On its face, this is only a matter of privacy so long as the data stays secure. However, in this era of big breaches and given the track record of some of these large tech companies, the potential for a data leak is increased exponentially — all without the customer, user, or visitor knowing about it.
Want to know if you're truly changing your behavior? It hurts a little bit. And so it is with Zoho. In addition to the aforementioned data center and AI resolve, as analyst Laurie McCabe puts it, Zoho upped the ante:
- They removed Facebook (no like or share buttons on any Zoho web properties)
- They removed Twitter (no tweet buttons on their web properties)
- They removed Google (no Tag Manager, no Google Analytics)
- They removed trackers from all ad companies
Whether or not you think this gives Zoho an edge, we can safely say this: it does give them a rarified privacy credibility. And they are seizing it. At ZohoDay 2020, Vegesna doubled down. He argued there is a difference between that which is legally and morally acceptable. They aim to be guided by the latter:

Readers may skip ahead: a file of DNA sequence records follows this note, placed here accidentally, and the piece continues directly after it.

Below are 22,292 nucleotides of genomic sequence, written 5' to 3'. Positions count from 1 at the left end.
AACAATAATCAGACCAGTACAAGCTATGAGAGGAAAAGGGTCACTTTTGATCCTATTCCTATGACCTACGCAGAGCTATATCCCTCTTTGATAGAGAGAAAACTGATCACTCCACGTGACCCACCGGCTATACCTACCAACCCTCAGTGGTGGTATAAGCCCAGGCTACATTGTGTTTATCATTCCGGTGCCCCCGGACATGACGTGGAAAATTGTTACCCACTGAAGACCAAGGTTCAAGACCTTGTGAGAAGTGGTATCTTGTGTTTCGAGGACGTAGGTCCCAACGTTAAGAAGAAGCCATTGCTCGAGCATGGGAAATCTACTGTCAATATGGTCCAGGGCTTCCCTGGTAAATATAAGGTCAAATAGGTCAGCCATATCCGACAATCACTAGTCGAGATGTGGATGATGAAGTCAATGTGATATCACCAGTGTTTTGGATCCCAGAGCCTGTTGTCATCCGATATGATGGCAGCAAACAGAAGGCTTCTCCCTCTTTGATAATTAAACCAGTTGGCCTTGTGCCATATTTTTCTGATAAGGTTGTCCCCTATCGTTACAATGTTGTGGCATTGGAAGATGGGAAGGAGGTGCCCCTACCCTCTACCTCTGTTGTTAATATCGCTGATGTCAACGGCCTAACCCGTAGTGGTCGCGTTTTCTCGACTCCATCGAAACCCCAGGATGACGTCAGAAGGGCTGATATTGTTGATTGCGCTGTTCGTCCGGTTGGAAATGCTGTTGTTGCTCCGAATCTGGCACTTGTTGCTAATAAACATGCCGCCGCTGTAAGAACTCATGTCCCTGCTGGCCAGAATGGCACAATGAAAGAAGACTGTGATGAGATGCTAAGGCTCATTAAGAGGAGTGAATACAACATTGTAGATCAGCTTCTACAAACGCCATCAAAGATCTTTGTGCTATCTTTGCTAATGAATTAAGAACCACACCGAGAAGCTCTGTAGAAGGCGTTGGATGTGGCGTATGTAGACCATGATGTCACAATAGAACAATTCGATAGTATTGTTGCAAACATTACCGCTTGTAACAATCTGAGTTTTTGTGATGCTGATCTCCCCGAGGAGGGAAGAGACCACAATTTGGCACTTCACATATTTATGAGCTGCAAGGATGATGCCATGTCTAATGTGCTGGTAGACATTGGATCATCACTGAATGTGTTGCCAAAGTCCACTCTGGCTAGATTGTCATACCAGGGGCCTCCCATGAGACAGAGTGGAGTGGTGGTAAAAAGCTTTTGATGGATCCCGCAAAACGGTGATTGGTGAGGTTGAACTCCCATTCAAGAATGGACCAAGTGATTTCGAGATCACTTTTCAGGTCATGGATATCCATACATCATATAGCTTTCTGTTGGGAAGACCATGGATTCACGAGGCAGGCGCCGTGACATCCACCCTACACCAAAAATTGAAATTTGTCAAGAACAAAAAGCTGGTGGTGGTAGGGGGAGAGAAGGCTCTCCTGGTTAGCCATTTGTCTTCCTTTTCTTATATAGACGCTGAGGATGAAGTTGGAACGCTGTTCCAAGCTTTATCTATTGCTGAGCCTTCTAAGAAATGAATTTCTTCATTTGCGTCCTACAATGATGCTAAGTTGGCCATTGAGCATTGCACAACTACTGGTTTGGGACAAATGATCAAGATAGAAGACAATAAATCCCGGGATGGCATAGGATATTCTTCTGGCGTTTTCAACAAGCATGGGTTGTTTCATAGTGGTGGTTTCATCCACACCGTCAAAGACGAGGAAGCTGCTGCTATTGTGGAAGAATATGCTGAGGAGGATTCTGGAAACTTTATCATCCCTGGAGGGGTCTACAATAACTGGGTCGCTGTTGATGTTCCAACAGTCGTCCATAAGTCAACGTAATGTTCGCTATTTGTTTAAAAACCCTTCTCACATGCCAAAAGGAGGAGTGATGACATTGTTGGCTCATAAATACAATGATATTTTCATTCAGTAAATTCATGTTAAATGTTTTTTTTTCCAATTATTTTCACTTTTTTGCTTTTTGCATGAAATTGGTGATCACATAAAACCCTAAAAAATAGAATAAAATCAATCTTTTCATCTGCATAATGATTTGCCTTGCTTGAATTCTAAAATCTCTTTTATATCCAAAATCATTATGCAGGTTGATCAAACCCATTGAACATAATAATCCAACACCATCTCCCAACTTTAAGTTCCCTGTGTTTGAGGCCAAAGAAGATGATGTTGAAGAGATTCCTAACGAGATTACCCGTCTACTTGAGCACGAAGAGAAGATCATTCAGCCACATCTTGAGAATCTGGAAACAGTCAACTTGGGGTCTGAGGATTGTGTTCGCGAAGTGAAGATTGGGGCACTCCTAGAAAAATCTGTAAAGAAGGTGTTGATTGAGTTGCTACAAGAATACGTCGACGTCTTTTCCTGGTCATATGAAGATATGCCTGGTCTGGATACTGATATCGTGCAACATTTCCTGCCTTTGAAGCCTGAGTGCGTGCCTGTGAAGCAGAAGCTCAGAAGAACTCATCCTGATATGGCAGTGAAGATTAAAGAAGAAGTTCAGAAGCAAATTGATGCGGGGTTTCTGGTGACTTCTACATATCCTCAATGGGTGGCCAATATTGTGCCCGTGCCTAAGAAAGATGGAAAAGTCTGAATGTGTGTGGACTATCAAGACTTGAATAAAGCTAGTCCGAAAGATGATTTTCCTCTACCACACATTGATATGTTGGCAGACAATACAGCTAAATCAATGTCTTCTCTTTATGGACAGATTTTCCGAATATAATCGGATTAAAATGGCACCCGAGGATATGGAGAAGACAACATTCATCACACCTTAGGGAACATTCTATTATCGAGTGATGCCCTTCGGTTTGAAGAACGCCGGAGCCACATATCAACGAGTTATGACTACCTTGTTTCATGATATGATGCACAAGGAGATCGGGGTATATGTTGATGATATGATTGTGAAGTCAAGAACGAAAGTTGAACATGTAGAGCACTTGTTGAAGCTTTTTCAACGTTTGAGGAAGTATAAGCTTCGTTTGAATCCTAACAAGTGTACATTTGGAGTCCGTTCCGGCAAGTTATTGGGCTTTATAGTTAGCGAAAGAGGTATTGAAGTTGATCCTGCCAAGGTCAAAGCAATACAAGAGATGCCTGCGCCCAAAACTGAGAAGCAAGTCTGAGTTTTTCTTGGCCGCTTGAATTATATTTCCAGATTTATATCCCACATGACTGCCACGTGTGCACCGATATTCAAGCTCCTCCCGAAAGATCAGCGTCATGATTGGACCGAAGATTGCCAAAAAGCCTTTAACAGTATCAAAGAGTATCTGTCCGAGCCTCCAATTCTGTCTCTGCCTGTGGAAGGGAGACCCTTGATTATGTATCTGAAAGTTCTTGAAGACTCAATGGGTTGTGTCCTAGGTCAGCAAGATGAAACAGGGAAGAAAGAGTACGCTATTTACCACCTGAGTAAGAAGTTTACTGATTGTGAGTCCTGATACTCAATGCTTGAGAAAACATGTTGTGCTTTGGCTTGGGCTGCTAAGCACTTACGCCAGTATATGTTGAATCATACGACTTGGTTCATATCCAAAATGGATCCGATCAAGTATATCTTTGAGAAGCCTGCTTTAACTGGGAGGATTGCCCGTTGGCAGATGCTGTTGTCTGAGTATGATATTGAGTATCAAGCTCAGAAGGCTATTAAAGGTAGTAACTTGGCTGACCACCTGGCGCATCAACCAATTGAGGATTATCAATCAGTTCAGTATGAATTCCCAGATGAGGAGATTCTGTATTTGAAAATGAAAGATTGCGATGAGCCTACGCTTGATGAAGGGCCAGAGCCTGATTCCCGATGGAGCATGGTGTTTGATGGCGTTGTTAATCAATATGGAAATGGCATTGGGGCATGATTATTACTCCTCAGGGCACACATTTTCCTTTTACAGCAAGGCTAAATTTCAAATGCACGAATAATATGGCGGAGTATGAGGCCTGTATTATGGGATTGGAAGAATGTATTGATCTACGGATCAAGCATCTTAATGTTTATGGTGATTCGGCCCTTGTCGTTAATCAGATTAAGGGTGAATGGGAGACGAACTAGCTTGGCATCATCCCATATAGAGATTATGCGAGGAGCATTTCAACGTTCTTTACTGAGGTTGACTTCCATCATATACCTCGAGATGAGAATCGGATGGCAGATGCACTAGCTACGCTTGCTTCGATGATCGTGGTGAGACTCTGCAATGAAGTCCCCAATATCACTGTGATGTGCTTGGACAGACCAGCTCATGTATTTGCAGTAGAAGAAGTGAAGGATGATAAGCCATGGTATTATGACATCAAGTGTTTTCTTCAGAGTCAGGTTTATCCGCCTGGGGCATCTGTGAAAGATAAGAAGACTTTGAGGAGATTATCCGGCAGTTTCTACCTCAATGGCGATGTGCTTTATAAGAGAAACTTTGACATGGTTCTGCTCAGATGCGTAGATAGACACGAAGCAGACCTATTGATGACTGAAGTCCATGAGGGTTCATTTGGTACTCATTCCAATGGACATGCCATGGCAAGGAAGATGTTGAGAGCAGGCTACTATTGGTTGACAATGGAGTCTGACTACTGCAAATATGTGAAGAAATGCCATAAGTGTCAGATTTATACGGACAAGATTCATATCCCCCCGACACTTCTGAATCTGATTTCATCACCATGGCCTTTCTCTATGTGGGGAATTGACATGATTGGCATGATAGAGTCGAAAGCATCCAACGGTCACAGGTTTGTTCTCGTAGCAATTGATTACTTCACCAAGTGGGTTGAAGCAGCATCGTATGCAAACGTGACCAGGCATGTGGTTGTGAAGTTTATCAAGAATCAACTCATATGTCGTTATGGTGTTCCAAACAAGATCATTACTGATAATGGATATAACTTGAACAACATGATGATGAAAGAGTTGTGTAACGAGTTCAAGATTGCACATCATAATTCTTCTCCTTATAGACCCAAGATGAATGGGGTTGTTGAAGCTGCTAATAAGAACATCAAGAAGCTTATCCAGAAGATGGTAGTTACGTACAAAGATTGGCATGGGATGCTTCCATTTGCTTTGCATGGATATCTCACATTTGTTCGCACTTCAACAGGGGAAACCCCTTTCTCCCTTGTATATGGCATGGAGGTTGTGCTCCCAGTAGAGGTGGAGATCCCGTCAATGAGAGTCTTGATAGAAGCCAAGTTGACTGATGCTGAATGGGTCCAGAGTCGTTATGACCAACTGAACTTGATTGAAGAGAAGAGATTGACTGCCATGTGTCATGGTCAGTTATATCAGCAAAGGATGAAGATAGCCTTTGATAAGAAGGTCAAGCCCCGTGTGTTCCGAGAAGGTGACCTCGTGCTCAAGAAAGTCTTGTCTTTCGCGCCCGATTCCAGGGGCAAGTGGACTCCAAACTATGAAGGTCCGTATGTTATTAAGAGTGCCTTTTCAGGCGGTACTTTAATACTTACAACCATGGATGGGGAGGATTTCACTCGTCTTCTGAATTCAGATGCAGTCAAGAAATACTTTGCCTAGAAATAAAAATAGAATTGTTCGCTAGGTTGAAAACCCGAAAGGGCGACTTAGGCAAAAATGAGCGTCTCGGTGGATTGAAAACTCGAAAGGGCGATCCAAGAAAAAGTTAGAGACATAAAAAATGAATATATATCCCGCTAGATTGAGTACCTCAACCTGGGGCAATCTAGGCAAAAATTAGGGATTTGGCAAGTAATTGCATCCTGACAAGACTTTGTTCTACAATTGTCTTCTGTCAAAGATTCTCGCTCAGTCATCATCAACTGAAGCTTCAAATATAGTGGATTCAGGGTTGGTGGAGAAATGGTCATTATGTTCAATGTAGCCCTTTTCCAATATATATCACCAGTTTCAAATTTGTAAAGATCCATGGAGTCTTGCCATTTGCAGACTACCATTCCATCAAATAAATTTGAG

At Zoho, we are taking a stance. We are not going to let surveillance companies track users on our property.
Is that stance a path to greater profitability? I don't know. But it had to feel good to put that language on a slide. I won't deny: it felt pretty damn good to read it.
Vegesna conceded this comes at a cost. But cost is not the only risk. This also impacts Zoho's AI strategy. As best I can tell, they don't ever use their own customer data sets for training their algorithms (that's a topic to get more details on when we're not in an NDA session, perhaps at Zoholics 2020 this spring).
Bottom line: Zoho believes they can train their homegrown AI algorithms on limited data sets, far from the data volume that creepy-crawly AI startups like Clearview AI are employing (Zoho does employ some third party test data). Zoho doesn't want to risk moving data to public clouds, or sharing any data with third party AI tooling. This puts a lot of pressure on Zoho's core precept:
We are a technology company, not a software company.
As you might expect, the convergence of extreme data privacy and breaking from the AI/public cloud norm provoked vigorous debate amongst the analysts, and even a bit of incredulity:
Give me a frank debate on AI and privacy anyday. Doesn't happen enough on the event circuit. pic.twitter.com/bTgglLqz9c
— Jon Reed (@jonerp) January 30, 2020
Zoho urges other B2B companies to join them in this privacy pursuit. In the meantime, Vegesna encourages concerned B2B customers to ask these questions:
- Are third-party privacy policies easy to understand?